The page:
The emission-factor (g/kg) curve also increases in the burn rate range below 0.4 kg/hr. Since g/kg does not have a direct mathematical relation with burn rate like the g/hr units, the increase in emissions in this burn rate range is due only to the decreasing effect of creosote deposition as the burn rate increases.

The g/kg curve decreases after the 0.4 kg/hr burn rate because the effect of better air/fuel mixing and higher temperatures decrease the amount of emissions being produced for every kilogram of fuel being burned. Although the amount of emissions per kilogram of fuel being burned decreases, the g/hr curve continues to increase above the 0.4 kg/hr burn rate due to the fact that the large relative increase in burn rate offsets the relative decrease in the amount of emissions produced for each kg of fuel burned. For example, if there is a doubling of the burn rate from 0.5 kg/hr to 1.0 kg/hr and at the same time there is a 35% decrease in emissions produced by each kilogram of fuel being burned, the g/hr emission rate still increases 30%. That is,

0.5 kg/hr burn rate x 30 g/kg emission factor = 15 g/hr emission rate,

then doubling the burn rate and decreasing the emission factor by 35% gives:

1.0 kg/hr burn rate x 19.5 g/kg emission factor = 19.5 g/hr emission rate,

which is a ((19.5-15.0)/15.0) x 100 = 30% increase in the emissions rate when combustion and heat delivery conditions are actually improving.

y definition and by their direct mathematical relationship, the g/hr- and g/kg-curves cross at the 1.0 kg/hr burn rate. After these curves cross, the decreasing g/kg emissions overcome the relative increases in burn rate which then effect a decrease in the g/hr-curve. As the burn rate approaches 2.0 kg/hr the g/kg emissions decrease to a minimum due to optimized combustion conditions in the firebox. The height of the g/kg-curve at the point that combustion (or more appropriately, the quality of the burn) is optimized is a function of firebox/stove design. Better designs will have lower g/kg-curves in the combustion-optimization range.

An important fact about this part of the g/kg-curve is that the combustion-optimization segment of the curve covers a relatively large area of the mid- to high-burn-rate range and not the low burn- rate ranges. All EPA certified non-catalytic cordwood-burning RWHs must burn a large portion of each fuel loading within this range or they will not have a low emissions rate (i.e., g/hr). It is important to note again that even if the quality of the combustion process (i.e., g/kg) stays the same from one burn rate to the next in these stoves, just increasing the burn rate would increase their g/hr emissions rate. It is also important to note this low emission factor part of the g/kg curve because this is the burn-rate range where Colorado- approved masonry heaters always operate. This is also true for pellet-fired RWHs, however, instead of having one (high) burn rate in the optimized g/kg burn-rate range, pellet-fired RWHs adjust their fueling and combustion-air delivery rates to maintain the same relative fuel-load (burnpot) consumption rate.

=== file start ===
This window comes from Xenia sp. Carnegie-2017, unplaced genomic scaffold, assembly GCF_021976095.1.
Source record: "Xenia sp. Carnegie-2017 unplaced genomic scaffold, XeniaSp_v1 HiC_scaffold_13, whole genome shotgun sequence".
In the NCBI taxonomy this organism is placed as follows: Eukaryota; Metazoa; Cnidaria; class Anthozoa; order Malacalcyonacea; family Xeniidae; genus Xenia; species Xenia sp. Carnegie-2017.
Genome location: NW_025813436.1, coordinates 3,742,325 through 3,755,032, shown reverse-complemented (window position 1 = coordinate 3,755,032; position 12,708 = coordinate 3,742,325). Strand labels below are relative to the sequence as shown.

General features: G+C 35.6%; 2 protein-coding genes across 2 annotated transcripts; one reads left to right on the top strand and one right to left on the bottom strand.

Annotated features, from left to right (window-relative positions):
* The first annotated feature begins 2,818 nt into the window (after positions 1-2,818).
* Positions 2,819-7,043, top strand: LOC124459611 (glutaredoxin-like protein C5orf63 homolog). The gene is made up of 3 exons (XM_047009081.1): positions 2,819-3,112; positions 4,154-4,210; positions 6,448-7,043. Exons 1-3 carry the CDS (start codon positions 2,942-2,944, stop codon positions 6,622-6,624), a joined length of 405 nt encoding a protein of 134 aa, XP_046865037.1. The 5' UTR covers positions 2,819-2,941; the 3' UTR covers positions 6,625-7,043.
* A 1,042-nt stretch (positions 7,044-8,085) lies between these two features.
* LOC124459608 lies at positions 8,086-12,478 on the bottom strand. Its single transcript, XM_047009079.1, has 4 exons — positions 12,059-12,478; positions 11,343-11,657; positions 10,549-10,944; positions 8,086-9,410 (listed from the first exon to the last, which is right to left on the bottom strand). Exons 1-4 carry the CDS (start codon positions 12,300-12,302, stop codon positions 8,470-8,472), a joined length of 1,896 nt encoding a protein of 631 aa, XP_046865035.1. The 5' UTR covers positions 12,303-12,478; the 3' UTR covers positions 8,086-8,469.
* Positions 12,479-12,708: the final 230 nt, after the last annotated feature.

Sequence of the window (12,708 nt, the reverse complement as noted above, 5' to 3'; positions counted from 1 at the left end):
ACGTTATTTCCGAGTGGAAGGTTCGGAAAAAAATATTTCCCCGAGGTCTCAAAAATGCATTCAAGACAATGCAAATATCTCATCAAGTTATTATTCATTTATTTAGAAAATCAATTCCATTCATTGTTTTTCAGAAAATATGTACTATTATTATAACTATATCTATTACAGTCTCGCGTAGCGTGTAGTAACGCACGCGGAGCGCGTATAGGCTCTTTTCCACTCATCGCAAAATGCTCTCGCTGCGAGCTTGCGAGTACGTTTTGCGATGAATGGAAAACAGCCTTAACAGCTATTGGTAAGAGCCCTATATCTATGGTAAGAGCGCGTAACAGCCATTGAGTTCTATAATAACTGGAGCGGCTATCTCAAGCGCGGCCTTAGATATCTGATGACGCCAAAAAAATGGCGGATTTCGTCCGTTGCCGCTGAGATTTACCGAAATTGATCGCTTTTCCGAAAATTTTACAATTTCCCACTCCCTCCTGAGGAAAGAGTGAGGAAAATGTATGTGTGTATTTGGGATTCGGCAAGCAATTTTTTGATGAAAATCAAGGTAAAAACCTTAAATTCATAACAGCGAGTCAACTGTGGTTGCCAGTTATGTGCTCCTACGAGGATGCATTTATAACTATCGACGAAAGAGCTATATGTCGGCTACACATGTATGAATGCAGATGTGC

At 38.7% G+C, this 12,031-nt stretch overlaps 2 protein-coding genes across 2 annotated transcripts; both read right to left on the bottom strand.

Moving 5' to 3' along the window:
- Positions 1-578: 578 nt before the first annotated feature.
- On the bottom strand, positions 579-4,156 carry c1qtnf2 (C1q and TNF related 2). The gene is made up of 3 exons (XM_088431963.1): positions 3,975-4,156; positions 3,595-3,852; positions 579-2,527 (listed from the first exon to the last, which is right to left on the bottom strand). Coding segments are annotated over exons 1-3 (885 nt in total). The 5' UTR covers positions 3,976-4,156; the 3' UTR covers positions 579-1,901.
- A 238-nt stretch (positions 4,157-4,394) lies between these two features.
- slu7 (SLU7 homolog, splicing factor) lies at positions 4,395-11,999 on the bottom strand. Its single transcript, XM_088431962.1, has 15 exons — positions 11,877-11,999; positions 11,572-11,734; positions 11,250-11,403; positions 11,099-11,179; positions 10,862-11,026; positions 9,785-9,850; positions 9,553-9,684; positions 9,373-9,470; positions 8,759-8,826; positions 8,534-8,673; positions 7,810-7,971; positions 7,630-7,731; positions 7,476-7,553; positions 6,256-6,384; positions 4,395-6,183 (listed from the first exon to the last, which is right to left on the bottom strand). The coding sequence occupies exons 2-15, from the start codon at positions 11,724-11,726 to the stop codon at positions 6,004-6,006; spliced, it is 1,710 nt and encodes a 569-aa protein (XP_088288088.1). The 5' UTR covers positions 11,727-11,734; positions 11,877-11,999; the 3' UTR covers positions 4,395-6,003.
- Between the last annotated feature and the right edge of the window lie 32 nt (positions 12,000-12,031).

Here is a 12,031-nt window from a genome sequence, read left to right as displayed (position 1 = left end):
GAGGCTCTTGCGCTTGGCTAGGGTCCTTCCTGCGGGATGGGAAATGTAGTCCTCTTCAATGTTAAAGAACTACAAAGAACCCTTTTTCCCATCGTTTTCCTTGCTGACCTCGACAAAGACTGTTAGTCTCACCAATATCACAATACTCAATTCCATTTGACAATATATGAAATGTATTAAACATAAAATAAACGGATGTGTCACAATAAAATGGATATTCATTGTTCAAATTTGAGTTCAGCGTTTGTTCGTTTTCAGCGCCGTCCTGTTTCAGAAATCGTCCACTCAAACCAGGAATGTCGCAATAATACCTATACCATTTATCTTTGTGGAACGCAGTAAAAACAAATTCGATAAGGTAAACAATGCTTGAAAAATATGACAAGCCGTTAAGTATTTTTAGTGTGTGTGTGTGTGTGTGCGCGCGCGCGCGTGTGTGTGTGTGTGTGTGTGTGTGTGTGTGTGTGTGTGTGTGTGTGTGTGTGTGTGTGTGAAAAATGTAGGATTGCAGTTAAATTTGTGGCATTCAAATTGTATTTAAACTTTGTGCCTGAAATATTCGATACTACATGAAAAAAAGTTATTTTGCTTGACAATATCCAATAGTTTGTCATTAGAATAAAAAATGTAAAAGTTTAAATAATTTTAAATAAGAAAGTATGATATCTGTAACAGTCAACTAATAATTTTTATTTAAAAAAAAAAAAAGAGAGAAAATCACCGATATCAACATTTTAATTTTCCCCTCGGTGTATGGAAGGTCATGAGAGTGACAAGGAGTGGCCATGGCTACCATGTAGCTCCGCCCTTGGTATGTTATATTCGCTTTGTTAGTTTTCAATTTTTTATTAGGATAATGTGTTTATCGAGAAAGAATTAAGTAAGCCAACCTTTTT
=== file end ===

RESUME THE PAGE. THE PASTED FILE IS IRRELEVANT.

Masonry heaters are all designed to burn fuel at one burn rate in the mid- to high-combustion-optimized range to obtain the most heat production and lowest emissions possible. The whole curve for a masonry heater would be one point or would only cover a small segment in the combustion-optimized segment of the burn-rate range. This is because masonry heaters are only designed to have one burn rate. If a masonry heater firebox is designed poorly, the g/kg-curve (point) would be higher in this combustion-optimized part of the curve and the curve (i.e., point) would be lower in a well designed masonry heater. Well designed pellet stoves on the other had would have a constant, flat, no-slope, curve all the way across the whole range of burn rates.

Again, by definition and because of the direct mathematical relationship between g/hr and g/kg, the g/hr-curve increases throughout the combustion-optimized segment of the burn-rate range. This is due to the fact that although the g/kg curve is constant (flat) showing no change in the quality and efficiency of the combustion process taking place in this burn-rate range, merely increasing the burn rate causes the g/hr-curve to increase. For example, keeping the g/kg emission factor constant while the burn rate changes from 2.5 to 4.0 kg/hr will increase the g/hr emission rate by 60%. That is,

5.5 g/kg emission factor x 2.5 kg/hr burn rate = 13.75 g/hr emission rate,

then increasing the burn rate from 2.5 to 4.0 kg/hr gives;

5.5 g/kg emission factor x 4.0 kg/hr burn rate = 22.00 g/hr emission rate,

which is a ((22.00-13.75)/13.75) x 100 = 60% increase in the emission rate.

Therefore, it can be very misleading to assess the pollution characteristics of a cordwood-

burning RWH appliance, by only using a g/hr value. Any clean burning appliance design can have high g/hr emission rates just because it can be made to burn fuel fast. Even though they can be producing more heat with lower total emissions to the atmosphere, single, high burn-rate appliances such as masonry heaters are unfairly viewed by some regulators as high polluters when g/hr values are used for comparison to other types of appliances like adjustable burn-rate RWHs.